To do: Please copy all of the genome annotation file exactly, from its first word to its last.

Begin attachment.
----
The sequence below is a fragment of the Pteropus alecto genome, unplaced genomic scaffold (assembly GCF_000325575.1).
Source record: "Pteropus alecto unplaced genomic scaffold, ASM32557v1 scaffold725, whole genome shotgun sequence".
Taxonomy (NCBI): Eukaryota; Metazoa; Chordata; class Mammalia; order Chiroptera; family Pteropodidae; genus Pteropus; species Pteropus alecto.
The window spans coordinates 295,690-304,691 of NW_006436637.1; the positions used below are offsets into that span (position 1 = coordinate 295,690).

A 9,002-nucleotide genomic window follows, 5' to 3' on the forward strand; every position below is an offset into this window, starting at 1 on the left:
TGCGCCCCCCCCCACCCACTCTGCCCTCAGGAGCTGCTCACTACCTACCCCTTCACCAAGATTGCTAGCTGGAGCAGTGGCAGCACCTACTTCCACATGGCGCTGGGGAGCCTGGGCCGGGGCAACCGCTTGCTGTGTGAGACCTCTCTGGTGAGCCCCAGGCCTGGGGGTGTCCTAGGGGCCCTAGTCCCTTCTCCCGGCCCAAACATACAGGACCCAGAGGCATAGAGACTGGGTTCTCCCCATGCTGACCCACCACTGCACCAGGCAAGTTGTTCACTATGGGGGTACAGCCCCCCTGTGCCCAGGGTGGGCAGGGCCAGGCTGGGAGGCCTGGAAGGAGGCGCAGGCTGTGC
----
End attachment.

The sequence below is a fragment of the Pteropus alecto genome, unplaced genomic scaffold (assembly GCF_000325575.1).
Source record: "Pteropus alecto unplaced genomic scaffold, ASM32557v1 scaffold725, whole genome shotgun sequence".
Taxonomy (NCBI): Eukaryota; Metazoa; Chordata; class Mammalia; order Chiroptera; family Pteropodidae; genus Pteropus; species Pteropus alecto.
The window spans coordinates 295,690-304,691 of NW_006436637.1; the positions used below are offsets into that span (position 1 = coordinate 295,690).

A 9,002-nucleotide genomic window follows, 5' to 3' on the forward strand; every position below is an offset into this window, starting at 1 on the left:
TGCGCCCCCCCCCACCCACTCTGCCCTCAGGAGCTGCTCACTACCTACCCCTTCACCAAGATTGCTAGCTGGAGCAGTGGCAGCACCTACTTCCACATGGCGCTGGGGAGCCTGGGCCGGGGCAACCGCTTGCTGTGTGAGACCTCTCTGGTGAGCCCCAGGCCTGGGGGTGTCCTAGGGGCCCTAGTCCCTTCTCCCGGCCCAAACATACAGGACCCAGAGGCATAGAGACTGGGTTCTCCCCATGCTGACCCACCACTGCACCAGGCAAGTTGTTCACTATGGGGGTACAGCCCCCCTGTGCCCAGGGTGGGCAGGGCCAGGCTGGGAGGCCTGGAAGGAGGCGCAGGCTGTGC